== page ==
Automation, self-service innovations, and the Bring Your Own Device (BYOD) model are hugely affecting IT asset management and related costs. The traditional way of calculating Total Cost of Ownership (TCO) no longer works well. Therefore, we urgently need new viewpoints and serious fine-tuning.

Until now, IT managers (and CFOs) have diligently calculated how much each phase of the asset life cycle costs for your company – including the planning, acquiring, deploying, operating, supporting, upgrading, and finally the retiring of a workstation, laptop or mobile device. Naturally, some cost elements are still valid, but many have permanently changed thanks to new technologies and new ways of working.

Many of you know Intel’s model, or a classic, Microsoft’s PC Lifecycle Model and their major cost elements. These are widely used in traditional IT asset calculations.

Lifecycle_Model

However, new higher levels of self-service and modern automation tools are affecting the lifecycle model – and simultaneously generating cost savings in a way that your investment in MDM/automation tools can actually be cash flow neutral.

Renew Your Set of BYOD Cost Elements

When calculating the TCO in a BYOD and self-service environment, it is necessary to use a renewed set of cost elements. Let’s review each of the phases of the traditional way, and the diversity that BYOD adds.

We narrow down the phases to five: “Plan, Procure, Deploy, Maintain, Retire” – and run through each of these from a BYOD perspective:

1. Plan

  • With full BYOD, the planning costs are naturally zero.
  • In the traditional set-up, PC/laptop strategy and design configuration require some 1-2% of the total costs, as a time investment.
  • From the IT management perspective, the trade-off to tackle is how to balance between standardization and diversity.

 

2. Procure

  • The same applies here: with full-on BYOD there’s no cost. Savings can be found via self-service tools.
  • In the traditional model, the major cost is of course hardware, but there are additional costs related to the purchasing process, software, and delivery.
  • The most common situation today is a mixed environment in which mobile devices are employee-owned but laptops are company-owned. But this is continuously changing.

 

3. Deploy

  • In the traditional model, there’s one big headache related to BYOD: how to ensure the smooth transfer of data and configurations from the employee’s old device to the new one
  • IT personnel can remotely and automatically run the implementation procedures that are needed. With the help of modern MDM functionality, such as zero-touch and self-service enrollment, a huge amount of time is saved without the the traditional pre-installation hassle. This also applies to the management of desktop PCs.

 

4. Maintain

  • The maintenance phase is about the operations, support, and upgrading of IT assets. IT admin services, data protection, and company software updates all require attention.
  • The traditional environment without advanced automation tools requires a lot of administrative work, and this phase could present itself as an enormous cost saving opportunity.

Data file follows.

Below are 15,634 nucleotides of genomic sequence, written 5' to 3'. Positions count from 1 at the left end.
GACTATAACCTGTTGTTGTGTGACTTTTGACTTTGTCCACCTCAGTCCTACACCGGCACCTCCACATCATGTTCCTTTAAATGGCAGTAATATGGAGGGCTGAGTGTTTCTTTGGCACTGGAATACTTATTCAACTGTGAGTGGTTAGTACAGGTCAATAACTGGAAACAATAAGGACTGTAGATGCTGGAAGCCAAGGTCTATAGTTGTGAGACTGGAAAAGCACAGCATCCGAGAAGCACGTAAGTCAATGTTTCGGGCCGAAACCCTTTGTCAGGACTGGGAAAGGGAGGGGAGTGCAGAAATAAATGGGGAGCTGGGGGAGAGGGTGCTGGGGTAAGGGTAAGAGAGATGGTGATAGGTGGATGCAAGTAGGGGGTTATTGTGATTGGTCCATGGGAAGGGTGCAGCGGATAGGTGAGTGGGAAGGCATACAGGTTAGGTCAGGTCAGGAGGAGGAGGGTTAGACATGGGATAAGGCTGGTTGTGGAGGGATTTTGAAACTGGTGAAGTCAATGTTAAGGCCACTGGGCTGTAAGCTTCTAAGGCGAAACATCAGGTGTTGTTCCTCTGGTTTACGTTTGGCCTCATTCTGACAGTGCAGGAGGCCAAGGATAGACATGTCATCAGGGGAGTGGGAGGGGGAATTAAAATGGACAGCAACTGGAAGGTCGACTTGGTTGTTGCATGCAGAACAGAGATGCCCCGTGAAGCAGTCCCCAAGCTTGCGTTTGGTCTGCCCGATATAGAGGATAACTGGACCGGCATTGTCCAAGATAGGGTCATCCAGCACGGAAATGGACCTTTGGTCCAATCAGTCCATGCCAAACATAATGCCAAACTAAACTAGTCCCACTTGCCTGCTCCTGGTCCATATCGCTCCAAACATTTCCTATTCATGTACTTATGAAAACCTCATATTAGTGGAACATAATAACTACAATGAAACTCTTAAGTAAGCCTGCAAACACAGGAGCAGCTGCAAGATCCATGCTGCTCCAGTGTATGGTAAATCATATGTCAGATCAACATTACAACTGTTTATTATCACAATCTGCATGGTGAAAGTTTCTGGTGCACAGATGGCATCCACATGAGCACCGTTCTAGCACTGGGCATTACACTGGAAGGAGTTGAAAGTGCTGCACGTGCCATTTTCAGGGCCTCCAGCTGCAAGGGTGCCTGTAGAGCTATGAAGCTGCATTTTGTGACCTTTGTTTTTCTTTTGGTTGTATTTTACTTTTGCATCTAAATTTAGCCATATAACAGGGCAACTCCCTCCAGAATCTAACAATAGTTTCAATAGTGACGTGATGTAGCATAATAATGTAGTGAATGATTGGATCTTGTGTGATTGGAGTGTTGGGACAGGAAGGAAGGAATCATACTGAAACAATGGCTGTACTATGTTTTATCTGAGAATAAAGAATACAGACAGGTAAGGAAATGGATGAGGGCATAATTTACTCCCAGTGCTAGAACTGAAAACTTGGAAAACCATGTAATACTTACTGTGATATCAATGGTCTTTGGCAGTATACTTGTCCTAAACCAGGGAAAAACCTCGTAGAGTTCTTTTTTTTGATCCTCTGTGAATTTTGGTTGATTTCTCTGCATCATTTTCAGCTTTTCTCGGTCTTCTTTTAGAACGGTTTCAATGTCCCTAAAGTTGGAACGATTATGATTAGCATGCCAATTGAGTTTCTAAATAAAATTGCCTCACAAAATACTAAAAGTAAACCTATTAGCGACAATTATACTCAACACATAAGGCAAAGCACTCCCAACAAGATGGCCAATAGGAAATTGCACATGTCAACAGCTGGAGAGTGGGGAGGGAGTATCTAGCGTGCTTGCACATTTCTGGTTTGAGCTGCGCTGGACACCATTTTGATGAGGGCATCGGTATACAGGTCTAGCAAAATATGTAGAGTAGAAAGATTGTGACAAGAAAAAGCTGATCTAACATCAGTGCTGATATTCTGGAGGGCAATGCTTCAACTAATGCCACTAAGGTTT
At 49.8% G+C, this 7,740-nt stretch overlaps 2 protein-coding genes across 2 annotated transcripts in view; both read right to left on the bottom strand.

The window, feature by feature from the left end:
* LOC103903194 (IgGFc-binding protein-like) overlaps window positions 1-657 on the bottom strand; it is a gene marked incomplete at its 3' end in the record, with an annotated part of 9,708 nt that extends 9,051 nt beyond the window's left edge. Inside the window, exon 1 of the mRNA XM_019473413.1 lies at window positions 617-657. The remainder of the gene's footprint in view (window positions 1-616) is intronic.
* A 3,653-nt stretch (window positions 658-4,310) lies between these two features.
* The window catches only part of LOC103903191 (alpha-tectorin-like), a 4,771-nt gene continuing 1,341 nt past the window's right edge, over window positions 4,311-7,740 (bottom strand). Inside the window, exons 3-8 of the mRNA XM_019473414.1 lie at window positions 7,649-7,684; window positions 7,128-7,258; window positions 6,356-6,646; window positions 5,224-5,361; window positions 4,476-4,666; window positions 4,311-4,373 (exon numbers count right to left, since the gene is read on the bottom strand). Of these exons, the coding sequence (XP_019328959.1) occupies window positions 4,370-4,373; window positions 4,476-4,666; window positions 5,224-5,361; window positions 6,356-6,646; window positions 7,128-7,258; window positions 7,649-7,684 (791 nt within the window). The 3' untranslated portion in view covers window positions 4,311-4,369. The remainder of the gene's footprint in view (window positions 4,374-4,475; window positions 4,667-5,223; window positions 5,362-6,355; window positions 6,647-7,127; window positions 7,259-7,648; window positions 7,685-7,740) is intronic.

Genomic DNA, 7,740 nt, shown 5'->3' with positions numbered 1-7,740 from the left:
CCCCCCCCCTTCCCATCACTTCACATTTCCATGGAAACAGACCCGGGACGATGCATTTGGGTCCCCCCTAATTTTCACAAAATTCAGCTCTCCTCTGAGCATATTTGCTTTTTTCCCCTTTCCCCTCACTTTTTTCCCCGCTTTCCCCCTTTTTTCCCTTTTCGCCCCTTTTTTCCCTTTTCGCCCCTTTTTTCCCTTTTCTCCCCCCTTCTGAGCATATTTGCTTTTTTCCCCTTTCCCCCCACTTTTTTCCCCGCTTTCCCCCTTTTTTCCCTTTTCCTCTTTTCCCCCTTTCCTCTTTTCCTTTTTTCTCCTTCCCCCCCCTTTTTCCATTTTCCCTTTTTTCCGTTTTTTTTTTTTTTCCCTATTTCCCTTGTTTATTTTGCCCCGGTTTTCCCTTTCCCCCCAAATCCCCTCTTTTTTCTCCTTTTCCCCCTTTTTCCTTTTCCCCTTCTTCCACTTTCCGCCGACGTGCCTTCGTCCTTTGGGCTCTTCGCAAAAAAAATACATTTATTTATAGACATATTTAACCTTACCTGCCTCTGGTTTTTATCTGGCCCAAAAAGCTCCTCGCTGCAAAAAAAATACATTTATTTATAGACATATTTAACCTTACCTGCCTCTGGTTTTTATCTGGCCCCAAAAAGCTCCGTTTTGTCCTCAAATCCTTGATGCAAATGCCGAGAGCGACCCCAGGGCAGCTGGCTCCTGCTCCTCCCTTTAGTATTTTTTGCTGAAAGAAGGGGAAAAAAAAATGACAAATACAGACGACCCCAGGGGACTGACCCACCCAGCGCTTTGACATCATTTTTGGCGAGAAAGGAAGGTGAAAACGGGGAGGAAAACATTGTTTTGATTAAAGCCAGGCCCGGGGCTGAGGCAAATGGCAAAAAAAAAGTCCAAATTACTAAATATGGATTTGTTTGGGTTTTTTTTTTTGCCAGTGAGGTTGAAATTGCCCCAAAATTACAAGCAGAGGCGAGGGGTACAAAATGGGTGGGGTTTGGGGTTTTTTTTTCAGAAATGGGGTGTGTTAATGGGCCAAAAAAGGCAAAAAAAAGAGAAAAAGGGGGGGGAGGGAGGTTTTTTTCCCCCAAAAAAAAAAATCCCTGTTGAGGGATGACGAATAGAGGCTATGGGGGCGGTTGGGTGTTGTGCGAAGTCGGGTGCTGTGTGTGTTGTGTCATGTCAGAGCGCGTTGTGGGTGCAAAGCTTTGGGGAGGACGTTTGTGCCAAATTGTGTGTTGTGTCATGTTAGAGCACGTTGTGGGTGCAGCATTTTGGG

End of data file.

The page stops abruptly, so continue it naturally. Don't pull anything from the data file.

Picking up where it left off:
• In the BYOD world, a big part of the work can be done faster, and even automatically. The software upgrades and installations can be done easily with BYOD supporting tools. Clear savings can be gained in both labor and license management.
  • A survey by a Gartner Group company (Software Advice) shows that the difference in IT support load when the device is employee owned versus company owned is significant: 18 percent would open a ticket for a problem with their own device and 42 percent would do the same when using a company device – so allowing BYOD reduced new tickets by 24 percent.

 

5. Retire

  • In the non-BYOD environment, the entire administrative process, including computer pickup, re-selling preparations, and shipping back takes a lot of time. The whole process is very labor-intensive, as the IT department needs to collect computers and devices, store them somewhere, and then finally recycle or destroy.
  • In full or mixed BYOD environments, naturally, employees take care of their own devices. But it is of course important that IT has a control over the installed company software and data – a huge challenge, but one that can be solved. Advanced MDM and IT endpoint management tools support you in this cost and control challenge, with both PCs and mobile devices.

 

All-in-all, in order to cope with your IT budget in the transformation towards mixed IT environments (standardized company devices and BYOD), it is important to note the following:

  1. Automation should support the asset management process of both company-owned and employee-owned devices. You must offer more automation and self-service functionality so that all devices can flexibly be part of the company’s IT infrastructure and risk management.
  2. BYOD and self-service must not decrease in support services quality for end-users. On the contrary, you should also think about how to best support new ways of working, including remote work with user-owned devices.
  3. Good asset data is a foundation to build on. Real-time, quality asset information is a must.

 

Automation of asset-related processes is about cost savings, but also about service quality and security. Planning of these processes must be done with all aspects in mind. Cost savings are sometimes difficult to quantify but are worth pursuing. Indeed, the best MDM and automation tool investments can in fact be cash flow neutral.

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